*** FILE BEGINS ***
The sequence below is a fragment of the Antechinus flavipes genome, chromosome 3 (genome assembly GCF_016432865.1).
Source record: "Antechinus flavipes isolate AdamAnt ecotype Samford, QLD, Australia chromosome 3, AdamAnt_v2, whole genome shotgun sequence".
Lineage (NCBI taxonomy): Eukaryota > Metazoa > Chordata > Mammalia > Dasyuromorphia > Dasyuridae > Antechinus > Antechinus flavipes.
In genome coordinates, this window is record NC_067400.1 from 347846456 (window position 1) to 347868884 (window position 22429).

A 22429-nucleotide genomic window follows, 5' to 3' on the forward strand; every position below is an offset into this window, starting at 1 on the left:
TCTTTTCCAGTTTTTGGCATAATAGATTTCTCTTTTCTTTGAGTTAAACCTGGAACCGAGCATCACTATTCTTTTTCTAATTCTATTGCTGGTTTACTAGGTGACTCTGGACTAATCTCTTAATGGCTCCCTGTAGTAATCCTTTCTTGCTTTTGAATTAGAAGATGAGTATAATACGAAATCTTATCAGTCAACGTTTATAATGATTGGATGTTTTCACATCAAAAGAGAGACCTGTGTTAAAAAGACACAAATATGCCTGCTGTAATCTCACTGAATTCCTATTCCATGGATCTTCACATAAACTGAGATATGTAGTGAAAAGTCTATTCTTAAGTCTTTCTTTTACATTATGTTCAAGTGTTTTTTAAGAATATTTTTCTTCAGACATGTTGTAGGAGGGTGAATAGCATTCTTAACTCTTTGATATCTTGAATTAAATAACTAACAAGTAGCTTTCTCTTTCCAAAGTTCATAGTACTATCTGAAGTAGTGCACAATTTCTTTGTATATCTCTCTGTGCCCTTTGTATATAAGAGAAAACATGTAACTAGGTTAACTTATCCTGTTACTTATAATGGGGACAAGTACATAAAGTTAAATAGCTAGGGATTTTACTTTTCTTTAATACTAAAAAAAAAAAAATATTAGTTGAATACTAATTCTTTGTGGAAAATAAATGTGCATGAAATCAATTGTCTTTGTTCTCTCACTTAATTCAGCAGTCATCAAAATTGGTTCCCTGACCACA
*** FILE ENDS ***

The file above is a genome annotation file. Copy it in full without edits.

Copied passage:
The sequence below is a fragment of the Antechinus flavipes genome, chromosome 3 (genome assembly GCF_016432865.1).
Source record: "Antechinus flavipes isolate AdamAnt ecotype Samford, QLD, Australia chromosome 3, AdamAnt_v2, whole genome shotgun sequence".
Lineage (NCBI taxonomy): Eukaryota > Metazoa > Chordata > Mammalia > Dasyuromorphia > Dasyuridae > Antechinus > Antechinus flavipes.
In genome coordinates, this window is record NC_067400.1 from 347846456 (window position 1) to 347868884 (window position 22429).

A 22429-nucleotide genomic window follows, 5' to 3' on the forward strand; every position below is an offset into this window, starting at 1 on the left:
TCTTTTCCAGTTTTTGGCATAATAGATTTCTCTTTTCTTTGAGTTAAACCTGGAACCGAGCATCACTATTCTTTTTCTAATTCTATTGCTGGTTTACTAGGTGACTCTGGACTAATCTCTTAATGGCTCCCTGTAGTAATCCTTTCTTGCTTTTGAATTAGAAGATGAGTATAATACGAAATCTTATCAGTCAACGTTTATAATGATTGGATGTTTTCACATCAAAAGAGAGACCTGTGTTAAAAAGACACAAATATGCCTGCTGTAATCTCACTGAATTCCTATTCCATGGATCTTCACATAAACTGAGATATGTAGTGAAAAGTCTATTCTTAAGTCTTTCTTTTACATTATGTTCAAGTGTTTTTTAAGAATATTTTTCTTCAGACATGTTGTAGGAGGGTGAATAGCATTCTTAACTCTTTGATATCTTGAATTAAATAACTAACAAGTAGCTTTCTCTTTCCAAAGTTCATAGTACTATCTGAAGTAGTGCACAATTTCTTTGTATATCTCTCTGTGCCCTTTGTATATAAGAGAAAACATGTAACTAGGTTAACTTATCCTGTTACTTATAATGGGGACAAGTACATAAAGTTAAATAGCTAGGGATTTTACTTTTCTTTAATACTAAAAAAAAAAAAATATTAGTTGAATACTAATTCTTTGTGGAAAATAAATGTGCATGAAATCAATTGTCTTTGTTCTCTCACTTAATTCAGCAGTCATCAAAATTGGTTCCCTGACCACA